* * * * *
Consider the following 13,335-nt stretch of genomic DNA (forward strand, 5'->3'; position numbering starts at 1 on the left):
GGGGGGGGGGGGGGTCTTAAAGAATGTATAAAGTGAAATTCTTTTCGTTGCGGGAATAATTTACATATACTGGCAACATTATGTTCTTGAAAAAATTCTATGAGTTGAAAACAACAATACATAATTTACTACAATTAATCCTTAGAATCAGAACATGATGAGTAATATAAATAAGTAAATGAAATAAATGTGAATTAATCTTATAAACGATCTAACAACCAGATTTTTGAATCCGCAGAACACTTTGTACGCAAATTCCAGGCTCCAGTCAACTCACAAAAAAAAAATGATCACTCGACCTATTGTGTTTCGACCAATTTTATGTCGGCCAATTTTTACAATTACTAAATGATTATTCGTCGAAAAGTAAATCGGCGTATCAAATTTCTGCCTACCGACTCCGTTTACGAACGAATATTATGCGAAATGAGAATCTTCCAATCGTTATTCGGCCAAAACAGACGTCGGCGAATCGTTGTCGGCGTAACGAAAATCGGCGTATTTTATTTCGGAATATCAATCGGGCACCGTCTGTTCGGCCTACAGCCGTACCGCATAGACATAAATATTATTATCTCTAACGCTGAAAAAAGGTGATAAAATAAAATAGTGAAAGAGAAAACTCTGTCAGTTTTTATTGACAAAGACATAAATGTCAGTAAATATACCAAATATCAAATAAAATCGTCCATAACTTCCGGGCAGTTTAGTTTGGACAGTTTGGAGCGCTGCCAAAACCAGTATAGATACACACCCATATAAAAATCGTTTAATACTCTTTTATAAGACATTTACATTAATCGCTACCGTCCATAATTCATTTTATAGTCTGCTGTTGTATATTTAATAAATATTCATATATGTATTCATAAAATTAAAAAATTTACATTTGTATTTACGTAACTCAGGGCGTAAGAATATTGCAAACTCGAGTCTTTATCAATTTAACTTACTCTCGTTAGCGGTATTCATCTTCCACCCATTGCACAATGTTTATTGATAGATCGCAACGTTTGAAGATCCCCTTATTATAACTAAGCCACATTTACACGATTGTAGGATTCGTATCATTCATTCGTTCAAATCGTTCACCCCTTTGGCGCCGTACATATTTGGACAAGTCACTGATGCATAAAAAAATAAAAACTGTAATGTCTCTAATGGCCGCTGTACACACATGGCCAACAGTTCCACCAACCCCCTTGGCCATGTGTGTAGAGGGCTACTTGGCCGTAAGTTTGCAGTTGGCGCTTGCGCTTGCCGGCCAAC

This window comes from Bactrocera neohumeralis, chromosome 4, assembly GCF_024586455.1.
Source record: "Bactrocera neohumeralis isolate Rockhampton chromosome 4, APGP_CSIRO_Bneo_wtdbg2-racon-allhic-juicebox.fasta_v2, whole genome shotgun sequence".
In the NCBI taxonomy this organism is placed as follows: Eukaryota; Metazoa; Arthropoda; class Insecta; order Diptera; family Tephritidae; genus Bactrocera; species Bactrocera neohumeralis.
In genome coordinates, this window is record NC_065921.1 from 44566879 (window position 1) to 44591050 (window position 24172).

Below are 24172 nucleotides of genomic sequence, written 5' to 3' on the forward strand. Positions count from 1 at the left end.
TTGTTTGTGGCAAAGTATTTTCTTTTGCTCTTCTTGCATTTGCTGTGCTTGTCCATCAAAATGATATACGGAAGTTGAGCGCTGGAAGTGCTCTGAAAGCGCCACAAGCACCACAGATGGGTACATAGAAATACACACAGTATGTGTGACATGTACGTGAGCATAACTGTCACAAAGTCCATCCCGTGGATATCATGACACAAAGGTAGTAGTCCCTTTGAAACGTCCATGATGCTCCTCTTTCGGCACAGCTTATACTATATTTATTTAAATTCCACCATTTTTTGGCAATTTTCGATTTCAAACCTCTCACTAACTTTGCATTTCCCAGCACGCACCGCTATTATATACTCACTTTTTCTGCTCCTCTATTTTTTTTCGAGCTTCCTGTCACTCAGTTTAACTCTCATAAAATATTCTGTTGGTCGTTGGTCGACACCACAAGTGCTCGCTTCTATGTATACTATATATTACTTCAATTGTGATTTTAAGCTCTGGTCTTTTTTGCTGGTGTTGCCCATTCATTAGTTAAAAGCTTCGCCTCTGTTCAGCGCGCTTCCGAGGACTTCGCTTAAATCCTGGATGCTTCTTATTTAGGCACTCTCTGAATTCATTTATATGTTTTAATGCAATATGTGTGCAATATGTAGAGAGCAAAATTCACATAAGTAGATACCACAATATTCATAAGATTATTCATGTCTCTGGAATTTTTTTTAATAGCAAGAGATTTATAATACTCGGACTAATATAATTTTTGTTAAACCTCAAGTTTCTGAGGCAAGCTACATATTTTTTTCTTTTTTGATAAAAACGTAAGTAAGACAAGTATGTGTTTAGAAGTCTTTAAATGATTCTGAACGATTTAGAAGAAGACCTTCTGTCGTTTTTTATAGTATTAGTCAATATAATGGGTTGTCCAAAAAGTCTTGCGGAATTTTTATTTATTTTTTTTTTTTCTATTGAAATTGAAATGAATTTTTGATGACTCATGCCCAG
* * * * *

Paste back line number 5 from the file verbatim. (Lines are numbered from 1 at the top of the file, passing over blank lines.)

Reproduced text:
In the NCBI taxonomy this organism is placed as follows: Eukaryota; Metazoa; Arthropoda; class Insecta; order Diptera; family Tephritidae; genus Bactrocera; species Bactrocera neohumeralis.